Sleep Apnea Treatment Options
What follows are the most common ways to treat this sleep disorder:
- CPAP, BiPAP, and VPAP machines – Also referred to as “positive airway pressure devices,” CPAP, BiPAP, and VPAP machines are often recommended for patients suffering from moderate to severe sleep apnea. The device consists of a mask that fits over the mouth and nose of the patient. The mask is connected by tube to a machine that supplies either a continuous or intermittent flow of pressurized air into the patient’s throat. That stream of air prevents the airway from collapsing, which allows the patient to breathe normally while sleeping and reduces or eliminates snoring.
- Mouth guards – For people with mild to moderate sleep apnea symptoms, oral appliances are often an effective way to treat this condition. These devices are similar to the sports mouth guards worn by athletes, but sleep apnea patients wear their mouth guards while they sleep. The device holds the lower jaw in a forward position, which helps to keep the airway open and prevents it from becoming blocked. Although mouth guards are usually prescribed to patients with mild to moderate sleep apnea, they can also be effective for patients with more severe cases who aren’t comfortable wearing CPAP devices while they sleep. This form of oral appliance therapy provides a variety of benefits for the patient. Generally speaking, most people find mouth guards to be relatively comfortable and easy to wear, and they don’t require use of the machinery included with positive airway pressure devices – machinery that produces a certain amount of noise and may impact sleep quality for some patients. Mouth guards designed for sleep apnea patients are custom made for each individual by the patient’s dentist. Other oral appliances that can be purchased over-the-counter and are generally considered to be one-size-fits-all are not approved by the FDA to treat sleep apnea and should not be used to treat this condition.
- Neuro-stimulation therapy – Another alternative to positive airway pressure devices involves a treatment called neuro-stimulation therapy. One form of this relatively new technique involves use of an implant that sends signals to the patient’s tongue muscles, instructing them to remain positioned in such a way that the person’s airway remains open while they sleep. Another type of implant that is also available to some patients stimulates the phrenic nerve in the patient’s chest. That nerve instructs the patient’s diaphragm to maintain a normal breathing pattern while the person is sleeping, thus eliminating the symptoms related to sleep apnea. These battery-powered devices are typically implanted under the patient’s skin by a cardiologist in an out-patient procedure.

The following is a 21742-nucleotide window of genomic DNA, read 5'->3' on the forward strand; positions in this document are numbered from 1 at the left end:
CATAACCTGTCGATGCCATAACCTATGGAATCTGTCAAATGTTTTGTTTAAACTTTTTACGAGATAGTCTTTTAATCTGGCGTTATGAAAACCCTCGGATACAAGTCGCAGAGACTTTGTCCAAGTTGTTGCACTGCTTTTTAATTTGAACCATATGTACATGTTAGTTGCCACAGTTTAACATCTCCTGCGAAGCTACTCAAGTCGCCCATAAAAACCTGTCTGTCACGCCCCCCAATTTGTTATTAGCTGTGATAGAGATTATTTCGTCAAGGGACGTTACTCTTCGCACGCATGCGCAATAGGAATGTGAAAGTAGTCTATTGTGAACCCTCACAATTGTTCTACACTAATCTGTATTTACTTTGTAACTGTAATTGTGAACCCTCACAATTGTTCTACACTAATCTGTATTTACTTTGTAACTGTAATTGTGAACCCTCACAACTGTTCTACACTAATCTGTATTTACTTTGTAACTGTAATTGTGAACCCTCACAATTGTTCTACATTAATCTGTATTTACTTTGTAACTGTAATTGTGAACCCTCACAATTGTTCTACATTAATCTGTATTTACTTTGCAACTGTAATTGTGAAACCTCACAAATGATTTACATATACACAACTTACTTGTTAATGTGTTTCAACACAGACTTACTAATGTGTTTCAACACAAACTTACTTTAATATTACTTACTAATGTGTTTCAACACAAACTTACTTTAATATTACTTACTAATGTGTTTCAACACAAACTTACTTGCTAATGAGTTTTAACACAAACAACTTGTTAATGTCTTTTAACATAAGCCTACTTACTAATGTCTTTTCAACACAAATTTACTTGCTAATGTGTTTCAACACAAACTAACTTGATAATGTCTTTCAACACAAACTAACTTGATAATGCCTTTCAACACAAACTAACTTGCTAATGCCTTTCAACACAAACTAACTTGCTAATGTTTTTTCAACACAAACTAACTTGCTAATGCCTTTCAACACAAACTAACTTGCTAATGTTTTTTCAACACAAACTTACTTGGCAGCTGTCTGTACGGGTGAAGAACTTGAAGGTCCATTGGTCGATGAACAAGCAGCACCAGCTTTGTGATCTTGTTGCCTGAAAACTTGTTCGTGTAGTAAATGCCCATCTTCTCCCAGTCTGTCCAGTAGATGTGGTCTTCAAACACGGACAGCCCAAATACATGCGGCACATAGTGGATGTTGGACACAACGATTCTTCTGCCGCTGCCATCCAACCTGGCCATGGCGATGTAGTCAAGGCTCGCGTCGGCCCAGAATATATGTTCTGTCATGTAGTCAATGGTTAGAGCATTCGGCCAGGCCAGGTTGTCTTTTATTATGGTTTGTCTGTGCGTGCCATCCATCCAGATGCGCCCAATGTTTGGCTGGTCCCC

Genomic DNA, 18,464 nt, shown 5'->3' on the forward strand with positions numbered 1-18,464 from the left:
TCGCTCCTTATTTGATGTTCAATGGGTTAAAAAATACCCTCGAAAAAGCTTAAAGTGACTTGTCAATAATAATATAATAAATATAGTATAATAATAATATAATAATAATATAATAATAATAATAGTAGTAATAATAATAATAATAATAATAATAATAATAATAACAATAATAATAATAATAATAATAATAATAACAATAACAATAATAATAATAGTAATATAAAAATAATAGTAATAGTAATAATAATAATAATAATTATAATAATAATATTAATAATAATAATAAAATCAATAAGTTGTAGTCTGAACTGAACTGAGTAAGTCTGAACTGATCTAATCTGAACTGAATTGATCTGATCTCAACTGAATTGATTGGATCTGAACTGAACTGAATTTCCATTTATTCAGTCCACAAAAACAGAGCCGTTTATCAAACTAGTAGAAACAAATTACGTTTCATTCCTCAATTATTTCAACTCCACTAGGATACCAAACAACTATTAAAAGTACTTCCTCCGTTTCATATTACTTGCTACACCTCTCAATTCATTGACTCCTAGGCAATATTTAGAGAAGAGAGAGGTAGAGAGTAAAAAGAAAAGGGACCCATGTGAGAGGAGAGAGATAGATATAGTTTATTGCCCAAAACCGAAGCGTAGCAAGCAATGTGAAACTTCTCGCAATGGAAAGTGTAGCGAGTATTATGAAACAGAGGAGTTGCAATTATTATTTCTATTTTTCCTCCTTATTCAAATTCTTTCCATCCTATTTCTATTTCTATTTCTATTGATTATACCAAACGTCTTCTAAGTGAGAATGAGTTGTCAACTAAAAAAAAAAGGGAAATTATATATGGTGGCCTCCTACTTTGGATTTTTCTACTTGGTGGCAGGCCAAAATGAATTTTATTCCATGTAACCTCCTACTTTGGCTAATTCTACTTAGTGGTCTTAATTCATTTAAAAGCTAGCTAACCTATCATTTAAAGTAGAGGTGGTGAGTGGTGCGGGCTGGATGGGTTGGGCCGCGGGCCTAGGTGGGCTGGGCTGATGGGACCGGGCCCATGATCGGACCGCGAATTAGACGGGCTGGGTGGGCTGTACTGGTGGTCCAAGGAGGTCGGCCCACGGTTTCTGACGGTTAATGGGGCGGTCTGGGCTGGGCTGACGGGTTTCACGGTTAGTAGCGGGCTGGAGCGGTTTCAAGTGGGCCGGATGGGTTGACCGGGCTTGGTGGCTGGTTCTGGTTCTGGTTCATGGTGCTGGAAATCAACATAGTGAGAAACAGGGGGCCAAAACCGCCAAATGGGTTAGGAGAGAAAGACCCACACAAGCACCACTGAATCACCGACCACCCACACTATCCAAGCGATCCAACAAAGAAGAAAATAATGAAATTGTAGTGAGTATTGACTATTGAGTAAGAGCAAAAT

- Positional therapy – Most sleep apnea patients experience worse symptoms if they sleep on their backs. This simple yet effective treatment option involves simply teaching patients how they can become accustomed to sleeping on their sides instead, thus greatly reducing the occurrence of sleep apnea. Although positional therapy can be effective in patients with mild sleep apnea symptoms, those with moderate to severe cases will still experience symptoms no matter what their sleeping position is.
- Nasal decongestants – Another simple treatment option for people with mild sleep apnea symptoms is use of a nasal decongestant to reduce sinus congestion and snoring while the patient sleeps.
Reducing the Risk
Although sleep apnea can pose a serious health risk for people with severe cases, there are several effective treatment options. But as effective as these methods may be, it can be even more effective to take proactive steps to reduce your risk of developing this sleep disorder to begin with.
While sleep apnea can affect people of any gender or age, there are certain factors that put people at a higher risk of having this sleep disorder. Not all of these are within our control, but some are. Those include the following:
- Obesity – Some studies suggest that about 70 percent of sleep apnea patients are obese or overweight. If you are one of these patients, losing weight should help to reduce your symptoms. Talk to a health care professional about healthy ways to take the weight off and keep it off.
- Drinking alcohol – Research shows that drinking alcohol before going to sleep worsens sleep apnea symptoms. One good way to reduce your risk is by simply not drinking alcohol.
- Taking drugs – People who use drugs, whether prescribed or recreational, could run a higher risk of developing sleep apnea. Of particular concern are people who use sedatives, tranquilizers, and opioids, all of which cause throat muscles to relax.
- Smoking – You can add an increased risk of developing sleep apnea to the long list of reasons why you should not smoke tobacco. Smoking increases fluid retention and inflammation of the smoker’s upper airway.
Whether you suffer from a mild, moderate, or severe form of sleep apnea, it’s important to find an effective way to treat this condition. In its most severe form, sleep apnea can actually be life threatening and can worsen other chronic conditions that might be present in the patient. But even people with mild sleep apnea would do well to remember that this sleep disorder can prevent you from getting a good night’s sleep on a regular basis. And sleep deprivation has a negative impact on your overall health. For more information about effective sleep apnea treatment options, talk to your doctor or your Cedar Park, Texas dentist today.